Is Grain-Free Dog Food Linked to Heart Disease?
If you are a concerned pet parent, you may be asking yourself, your dog’s veterinarian, or even your friends, “is grain-free dog food harmful?” I want to say first, I am not your dog’s veterinarian, nor do I play one on Google. However, sometimes a well-meaning veterinarian may get caught up in the headlines that a grain-free dog or cat food is bad. I feel I have an obligation to my readership to offer my two cents on the subject and to encourage you to continue your own research on the grain-free or grain-full pet food debate.
What is DCM (Dilated Cardiomyopathy)?
Canine dilated cardiomyopathy (DCM) is when the heart muscle weakens, which leads to a decreased ability for the heart to pump properly and, if untreated, can lead to cardiac failure. So, this is not something to take lightly. This heart disease is common in cats and seen in breeds of dogs such as the Cavalier King Charles Spaniel, Dachshunds, Great Danes, Boxers, Golden Retrievers, Newfoundlands, Irish Wolfhounds, Saint Bernards, Doberman Pinschers, and Toy Poodles.
Is Grain-Free Good or Bad for Cats and Dogs?
A grain-free pet food is actually a very healthy choice for both dogs and cats. But, here’s where the problem lies when speaking about a processed pet food that is grain-free. When a pet parent is looking to buy the best-grain-free dog or cat food, they are likely looking at bags of dry kibble that instead of grains is filled with peas, lentils, legume seeds and/or potatoes as main ingredients. Even if you are looking at the bag of dog food and see meat as the first few ingredients, it may be followed up with one or more carbohydrates and starchy foods listed above. This is where the problems come into play.
The U.S. Food and Drug Administration is alerting pet owners and veterinary professionals about reports of canine dilated cardiomyopathy (DCM) in dogs eating certain pet foods containing peas, lentils, other legume seeds, or potatoes as main ingredients.
Starchy carbohydrates such as peas, lentils, legumes, and potatoes should never make up a large portion of pet food, and neither should grains for that matter. Dr. Karen Becker says it best. “The problem with grain-free formulas isn’t the lack of grains. At a minimum, it’s the high level of starchy carbohydrates coupled with the extreme high-heat processing methods used to produce these diets. “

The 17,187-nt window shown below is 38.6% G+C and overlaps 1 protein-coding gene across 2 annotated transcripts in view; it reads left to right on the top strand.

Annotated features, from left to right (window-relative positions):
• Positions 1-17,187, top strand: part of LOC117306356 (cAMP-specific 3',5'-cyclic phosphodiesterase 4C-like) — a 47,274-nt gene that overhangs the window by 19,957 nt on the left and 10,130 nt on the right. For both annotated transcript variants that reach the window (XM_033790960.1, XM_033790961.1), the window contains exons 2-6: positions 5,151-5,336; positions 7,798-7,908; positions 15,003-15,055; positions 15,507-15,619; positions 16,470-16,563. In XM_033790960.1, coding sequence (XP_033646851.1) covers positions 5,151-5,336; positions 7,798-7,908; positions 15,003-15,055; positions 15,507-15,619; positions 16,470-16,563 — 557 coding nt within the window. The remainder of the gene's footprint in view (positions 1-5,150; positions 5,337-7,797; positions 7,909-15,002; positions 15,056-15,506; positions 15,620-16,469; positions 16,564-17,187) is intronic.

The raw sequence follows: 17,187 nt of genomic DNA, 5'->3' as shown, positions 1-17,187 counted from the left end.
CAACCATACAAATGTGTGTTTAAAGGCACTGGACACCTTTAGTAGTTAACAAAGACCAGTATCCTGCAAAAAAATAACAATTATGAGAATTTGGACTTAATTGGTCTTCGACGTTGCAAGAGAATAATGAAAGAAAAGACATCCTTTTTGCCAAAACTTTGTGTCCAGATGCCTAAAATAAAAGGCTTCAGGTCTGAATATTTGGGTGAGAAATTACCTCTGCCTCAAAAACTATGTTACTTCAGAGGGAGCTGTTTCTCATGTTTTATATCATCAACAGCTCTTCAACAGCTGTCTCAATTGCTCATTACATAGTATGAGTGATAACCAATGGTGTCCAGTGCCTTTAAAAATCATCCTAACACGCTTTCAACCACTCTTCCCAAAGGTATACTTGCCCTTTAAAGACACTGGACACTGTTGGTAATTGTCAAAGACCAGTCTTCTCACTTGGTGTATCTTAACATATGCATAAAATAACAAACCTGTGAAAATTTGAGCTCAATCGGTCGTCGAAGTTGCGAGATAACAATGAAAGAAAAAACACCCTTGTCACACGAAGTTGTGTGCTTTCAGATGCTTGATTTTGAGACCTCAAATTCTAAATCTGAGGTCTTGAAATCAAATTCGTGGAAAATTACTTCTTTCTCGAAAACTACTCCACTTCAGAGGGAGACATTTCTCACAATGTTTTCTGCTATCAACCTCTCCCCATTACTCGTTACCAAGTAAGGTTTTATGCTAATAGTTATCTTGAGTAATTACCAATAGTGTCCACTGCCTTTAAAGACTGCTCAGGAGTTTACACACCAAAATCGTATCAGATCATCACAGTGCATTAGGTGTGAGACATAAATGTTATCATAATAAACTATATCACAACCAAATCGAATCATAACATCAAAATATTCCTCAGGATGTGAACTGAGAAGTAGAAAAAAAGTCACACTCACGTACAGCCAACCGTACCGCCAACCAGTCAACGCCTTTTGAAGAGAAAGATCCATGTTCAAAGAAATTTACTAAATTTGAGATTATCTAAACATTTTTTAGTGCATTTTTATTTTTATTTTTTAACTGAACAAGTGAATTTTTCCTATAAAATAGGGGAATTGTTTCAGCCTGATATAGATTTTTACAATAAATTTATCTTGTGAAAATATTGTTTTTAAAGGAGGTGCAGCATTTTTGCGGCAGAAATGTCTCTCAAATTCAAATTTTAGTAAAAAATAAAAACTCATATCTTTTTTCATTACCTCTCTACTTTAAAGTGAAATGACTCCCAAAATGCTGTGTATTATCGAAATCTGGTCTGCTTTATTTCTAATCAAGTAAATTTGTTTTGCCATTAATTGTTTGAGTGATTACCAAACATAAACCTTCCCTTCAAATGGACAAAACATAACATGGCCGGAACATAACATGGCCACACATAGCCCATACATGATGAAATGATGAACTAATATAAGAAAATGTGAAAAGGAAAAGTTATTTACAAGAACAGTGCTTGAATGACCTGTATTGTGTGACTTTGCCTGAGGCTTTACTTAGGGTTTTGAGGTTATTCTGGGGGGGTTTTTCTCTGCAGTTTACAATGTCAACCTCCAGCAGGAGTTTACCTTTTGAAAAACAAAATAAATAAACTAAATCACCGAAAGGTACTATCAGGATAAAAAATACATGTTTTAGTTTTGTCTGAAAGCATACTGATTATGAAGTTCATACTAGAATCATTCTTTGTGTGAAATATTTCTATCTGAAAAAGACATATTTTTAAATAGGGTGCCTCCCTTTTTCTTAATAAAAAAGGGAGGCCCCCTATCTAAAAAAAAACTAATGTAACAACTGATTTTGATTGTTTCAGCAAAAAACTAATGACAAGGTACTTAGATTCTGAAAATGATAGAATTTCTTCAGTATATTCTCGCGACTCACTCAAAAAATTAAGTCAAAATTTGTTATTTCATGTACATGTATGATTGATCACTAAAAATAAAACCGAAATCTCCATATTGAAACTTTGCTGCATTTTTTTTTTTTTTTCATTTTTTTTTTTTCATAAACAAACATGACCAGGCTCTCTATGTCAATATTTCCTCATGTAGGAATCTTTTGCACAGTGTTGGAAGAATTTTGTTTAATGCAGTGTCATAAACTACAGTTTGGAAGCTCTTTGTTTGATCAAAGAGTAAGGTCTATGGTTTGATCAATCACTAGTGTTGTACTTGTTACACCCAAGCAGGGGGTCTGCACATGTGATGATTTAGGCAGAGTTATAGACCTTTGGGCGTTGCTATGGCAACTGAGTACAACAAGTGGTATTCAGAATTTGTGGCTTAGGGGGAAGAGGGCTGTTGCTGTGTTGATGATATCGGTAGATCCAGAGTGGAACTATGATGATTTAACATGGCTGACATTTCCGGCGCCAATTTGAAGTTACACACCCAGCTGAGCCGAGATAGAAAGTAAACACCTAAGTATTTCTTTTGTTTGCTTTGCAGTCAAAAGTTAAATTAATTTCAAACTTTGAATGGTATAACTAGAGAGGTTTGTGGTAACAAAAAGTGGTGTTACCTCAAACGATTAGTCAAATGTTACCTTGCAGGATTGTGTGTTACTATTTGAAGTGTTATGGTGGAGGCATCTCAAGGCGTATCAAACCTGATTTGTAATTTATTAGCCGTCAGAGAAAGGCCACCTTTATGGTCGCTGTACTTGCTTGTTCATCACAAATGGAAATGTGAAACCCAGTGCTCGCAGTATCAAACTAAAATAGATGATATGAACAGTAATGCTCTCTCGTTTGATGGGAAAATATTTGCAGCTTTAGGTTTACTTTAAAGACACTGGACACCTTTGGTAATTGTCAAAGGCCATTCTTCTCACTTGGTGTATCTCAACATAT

The Best Grain-Free Dog and Cat Food
When I think about the best dog food for Dexter, or when my cat Nutter was with me, it is about providing them fresh, whole foods high in meats with a small portion of fruits and vegetables. Looking at Dexter’s current raw dog food diet, I typically make his food at home and use approximately >85% fresh meat/bone/organ with <15% organic fruits and vegetables.
I’m not one to tell you never to use grains, potatoes, or legumes, I just would advise you to keep those numbers down. I’m also a firm believer in rotating everything. This includes the meats I use, where they are sourced from, and even Dexter’s healthy-dog supplements and vitamins. I feel by providing Dexter with a wide variety of foods and using different suppliers I am limiting the risk of not receiving the nutrients he needs and also preventing an overload of a product or brand that may end up with a sourcing issue. Even the best brands can have a mistake or issues with sourcing.
If you are concerned about feeding your dog or cat a grain-free food, I highly recommend speaking with a veterinarian who is truly knowledgeable about pet nutrition. If you are in your veterinarian’s office and they are selling bags of prescription diet pet food, I would look elsewhere for advice on your pet’s nutrition. You can find a certified veterinary food therapist (CVFT) on this website. Remember, your pets are counting on you to feed them a healthy pet food.
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